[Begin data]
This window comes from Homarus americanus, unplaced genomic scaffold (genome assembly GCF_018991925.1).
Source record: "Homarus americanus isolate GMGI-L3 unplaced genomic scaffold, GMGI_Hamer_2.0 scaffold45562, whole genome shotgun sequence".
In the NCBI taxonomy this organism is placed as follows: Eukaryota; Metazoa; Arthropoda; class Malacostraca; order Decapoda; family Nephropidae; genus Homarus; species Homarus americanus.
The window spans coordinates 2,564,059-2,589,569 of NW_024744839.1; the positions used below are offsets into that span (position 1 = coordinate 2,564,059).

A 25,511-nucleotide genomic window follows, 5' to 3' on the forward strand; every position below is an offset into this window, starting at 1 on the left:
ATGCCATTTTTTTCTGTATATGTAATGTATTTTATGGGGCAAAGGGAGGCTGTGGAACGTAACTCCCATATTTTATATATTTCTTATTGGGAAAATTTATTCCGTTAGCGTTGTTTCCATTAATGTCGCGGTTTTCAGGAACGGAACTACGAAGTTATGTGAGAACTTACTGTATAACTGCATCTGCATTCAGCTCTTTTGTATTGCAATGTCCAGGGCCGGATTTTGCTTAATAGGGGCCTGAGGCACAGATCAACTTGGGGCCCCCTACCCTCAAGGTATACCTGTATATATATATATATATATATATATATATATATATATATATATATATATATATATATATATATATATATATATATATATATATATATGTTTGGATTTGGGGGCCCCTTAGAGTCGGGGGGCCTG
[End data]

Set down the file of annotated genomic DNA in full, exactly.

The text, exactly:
This window comes from Homarus americanus, unplaced genomic scaffold (genome assembly GCF_018991925.1).
Source record: "Homarus americanus isolate GMGI-L3 unplaced genomic scaffold, GMGI_Hamer_2.0 scaffold45562, whole genome shotgun sequence".
In the NCBI taxonomy this organism is placed as follows: Eukaryota; Metazoa; Arthropoda; class Malacostraca; order Decapoda; family Nephropidae; genus Homarus; species Homarus americanus.
The window spans coordinates 2,564,059-2,589,569 of NW_024744839.1; the positions used below are offsets into that span (position 1 = coordinate 2,564,059).

A 25,511-nucleotide genomic window follows, 5' to 3' on the forward strand; every position below is an offset into this window, starting at 1 on the left:
ATGCCATTTTTTTCTGTATATGTAATGTATTTTATGGGGCAAAGGGAGGCTGTGGAACGTAACTCCCATATTTTATATATTTCTTATTGGGAAAATTTATTCCGTTAGCGTTGTTTCCATTAATGTCGCGGTTTTCAGGAACGGAACTACGAAGTTATGTGAGAACTTACTGTATAACTGCATCTGCATTCAGCTCTTTTGTATTGCAATGTCCAGGGCCGGATTTTGCTTAATAGGGGCCTGAGGCACAGATCAACTTGGGGCCCCCTACCCTCAAGGTATACCTGTATATATATATATATATATATATATATATATATATATATATATATATATATATATATATATATATATATATATATATATATATATATGTTTGGATTTGGGGGCCCCTTAGAGTCGGGGGGCCTG